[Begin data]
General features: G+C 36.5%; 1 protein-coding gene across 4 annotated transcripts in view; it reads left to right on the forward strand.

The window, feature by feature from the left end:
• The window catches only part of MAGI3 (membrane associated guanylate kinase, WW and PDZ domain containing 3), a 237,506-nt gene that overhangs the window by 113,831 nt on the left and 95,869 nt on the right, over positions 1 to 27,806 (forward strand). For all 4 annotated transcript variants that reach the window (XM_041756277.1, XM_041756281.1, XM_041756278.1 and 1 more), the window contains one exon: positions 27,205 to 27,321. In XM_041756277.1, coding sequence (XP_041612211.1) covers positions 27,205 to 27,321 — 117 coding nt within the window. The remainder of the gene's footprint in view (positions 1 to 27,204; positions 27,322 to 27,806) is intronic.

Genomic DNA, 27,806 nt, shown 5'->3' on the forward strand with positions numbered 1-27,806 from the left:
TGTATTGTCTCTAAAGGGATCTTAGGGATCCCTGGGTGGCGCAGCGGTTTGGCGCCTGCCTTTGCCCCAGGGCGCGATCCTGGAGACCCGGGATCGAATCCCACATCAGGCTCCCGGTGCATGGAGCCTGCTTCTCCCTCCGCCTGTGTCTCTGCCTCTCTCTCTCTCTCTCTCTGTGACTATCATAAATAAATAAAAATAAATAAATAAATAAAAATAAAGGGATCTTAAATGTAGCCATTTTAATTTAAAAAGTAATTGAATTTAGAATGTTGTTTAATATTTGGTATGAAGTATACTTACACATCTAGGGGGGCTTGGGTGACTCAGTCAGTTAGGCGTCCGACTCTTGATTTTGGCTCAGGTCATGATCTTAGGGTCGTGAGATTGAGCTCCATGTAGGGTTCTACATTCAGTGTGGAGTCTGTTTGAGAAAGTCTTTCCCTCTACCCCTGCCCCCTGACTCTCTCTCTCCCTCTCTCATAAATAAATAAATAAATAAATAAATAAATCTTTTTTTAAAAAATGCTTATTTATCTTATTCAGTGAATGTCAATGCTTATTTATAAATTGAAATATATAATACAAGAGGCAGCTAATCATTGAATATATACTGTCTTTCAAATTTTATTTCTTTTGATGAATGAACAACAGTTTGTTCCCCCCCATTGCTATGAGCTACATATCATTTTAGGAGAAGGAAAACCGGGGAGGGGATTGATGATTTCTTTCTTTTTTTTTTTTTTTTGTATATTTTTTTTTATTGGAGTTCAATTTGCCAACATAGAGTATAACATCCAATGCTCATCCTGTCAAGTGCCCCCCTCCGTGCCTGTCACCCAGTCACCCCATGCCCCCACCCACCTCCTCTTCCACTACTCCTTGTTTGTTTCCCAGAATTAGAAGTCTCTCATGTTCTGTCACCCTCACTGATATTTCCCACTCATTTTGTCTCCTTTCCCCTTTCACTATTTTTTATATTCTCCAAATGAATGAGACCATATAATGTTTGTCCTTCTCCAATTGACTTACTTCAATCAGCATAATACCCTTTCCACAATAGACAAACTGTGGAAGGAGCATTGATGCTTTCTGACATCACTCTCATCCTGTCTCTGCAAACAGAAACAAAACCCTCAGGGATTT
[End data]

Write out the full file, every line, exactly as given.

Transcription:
General features: G+C 36.5%; 1 protein-coding gene across 4 annotated transcripts in view; it reads left to right on the forward strand.

The window, feature by feature from the left end:
• The window catches only part of MAGI3 (membrane associated guanylate kinase, WW and PDZ domain containing 3), a 237,506-nt gene that overhangs the window by 113,831 nt on the left and 95,869 nt on the right, over positions 1 to 27,806 (forward strand). For all 4 annotated transcript variants that reach the window (XM_041756277.1, XM_041756281.1, XM_041756278.1 and 1 more), the window contains one exon: positions 27,205 to 27,321. In XM_041756277.1, coding sequence (XP_041612211.1) covers positions 27,205 to 27,321 — 117 coding nt within the window. The remainder of the gene's footprint in view (positions 1 to 27,204; positions 27,322 to 27,806) is intronic.

Genomic DNA, 27,806 nt, shown 5'->3' on the forward strand with positions numbered 1-27,806 from the left:
TGTATTGTCTCTAAAGGGATCTTAGGGATCCCTGGGTGGCGCAGCGGTTTGGCGCCTGCCTTTGCCCCAGGGCGCGATCCTGGAGACCCGGGATCGAATCCCACATCAGGCTCCCGGTGCATGGAGCCTGCTTCTCCCTCCGCCTGTGTCTCTGCCTCTCTCTCTCTCTCTCTCTGTGACTATCATAAATAAATAAAAATAAATAAATAAATAAAAATAAAGGGATCTTAAATGTAGCCATTTTAATTTAAAAAGTAATTGAATTTAGAATGTTGTTTAATATTTGGTATGAAGTATACTTACACATCTAGGGGGGCTTGGGTGACTCAGTCAGTTAGGCGTCCGACTCTTGATTTTGGCTCAGGTCATGATCTTAGGGTCGTGAGATTGAGCTCCATGTAGGGTTCTACATTCAGTGTGGAGTCTGTTTGAGAAAGTCTTTCCCTCTACCCCTGCCCCCTGACTCTCTCTCTCCCTCTCTCATAAATAAATAAATAAATAAATAAATAAATCTTTTTTTAAAAAATGCTTATTTATCTTATTCAGTGAATGTCAATGCTTATTTATAAATTGAAATATATAATACAAGAGGCAGCTAATCATTGAATATATACTGTCTTTCAAATTTTATTTCTTTTGATGAATGAACAACAGTTTGTTCCCCCCCATTGCTATGAGCTACATATCATTTTAGGAGAAGGAAAACCGGGGAGGGGATTGATGATTTCTTTCTTTTTTTTTTTTTTTTGTATATTTTTTTTTATTGGAGTTCAATTTGCCAACATAGAGTATAACATCCAATGCTCATCCTGTCAAGTGCCCCCCTCCGTGCCTGTCACCCAGTCACCCCATGCCCCCACCCACCTCCTCTTCCACTACTCCTTGTTTGTTTCCCAGAATTAGAAGTCTCTCATGTTCTGTCACCCTCACTGATATTTCCCACTCATTTTGTCTCCTTTCCCCTTTCACTATTTTTTATATTCTCCAAATGAATGAGACCATATAATGTTTGTCCTTCTCCAATTGACTTACTTCAATCAGCATAATACCCTTTCCACAATAGACAAACTGTGGAAGGAGCATTGATGCTTTCTGACATCACTCTCATCCTGTCTCTGCAAACAGAAACAAAACCCTCAGGGATTT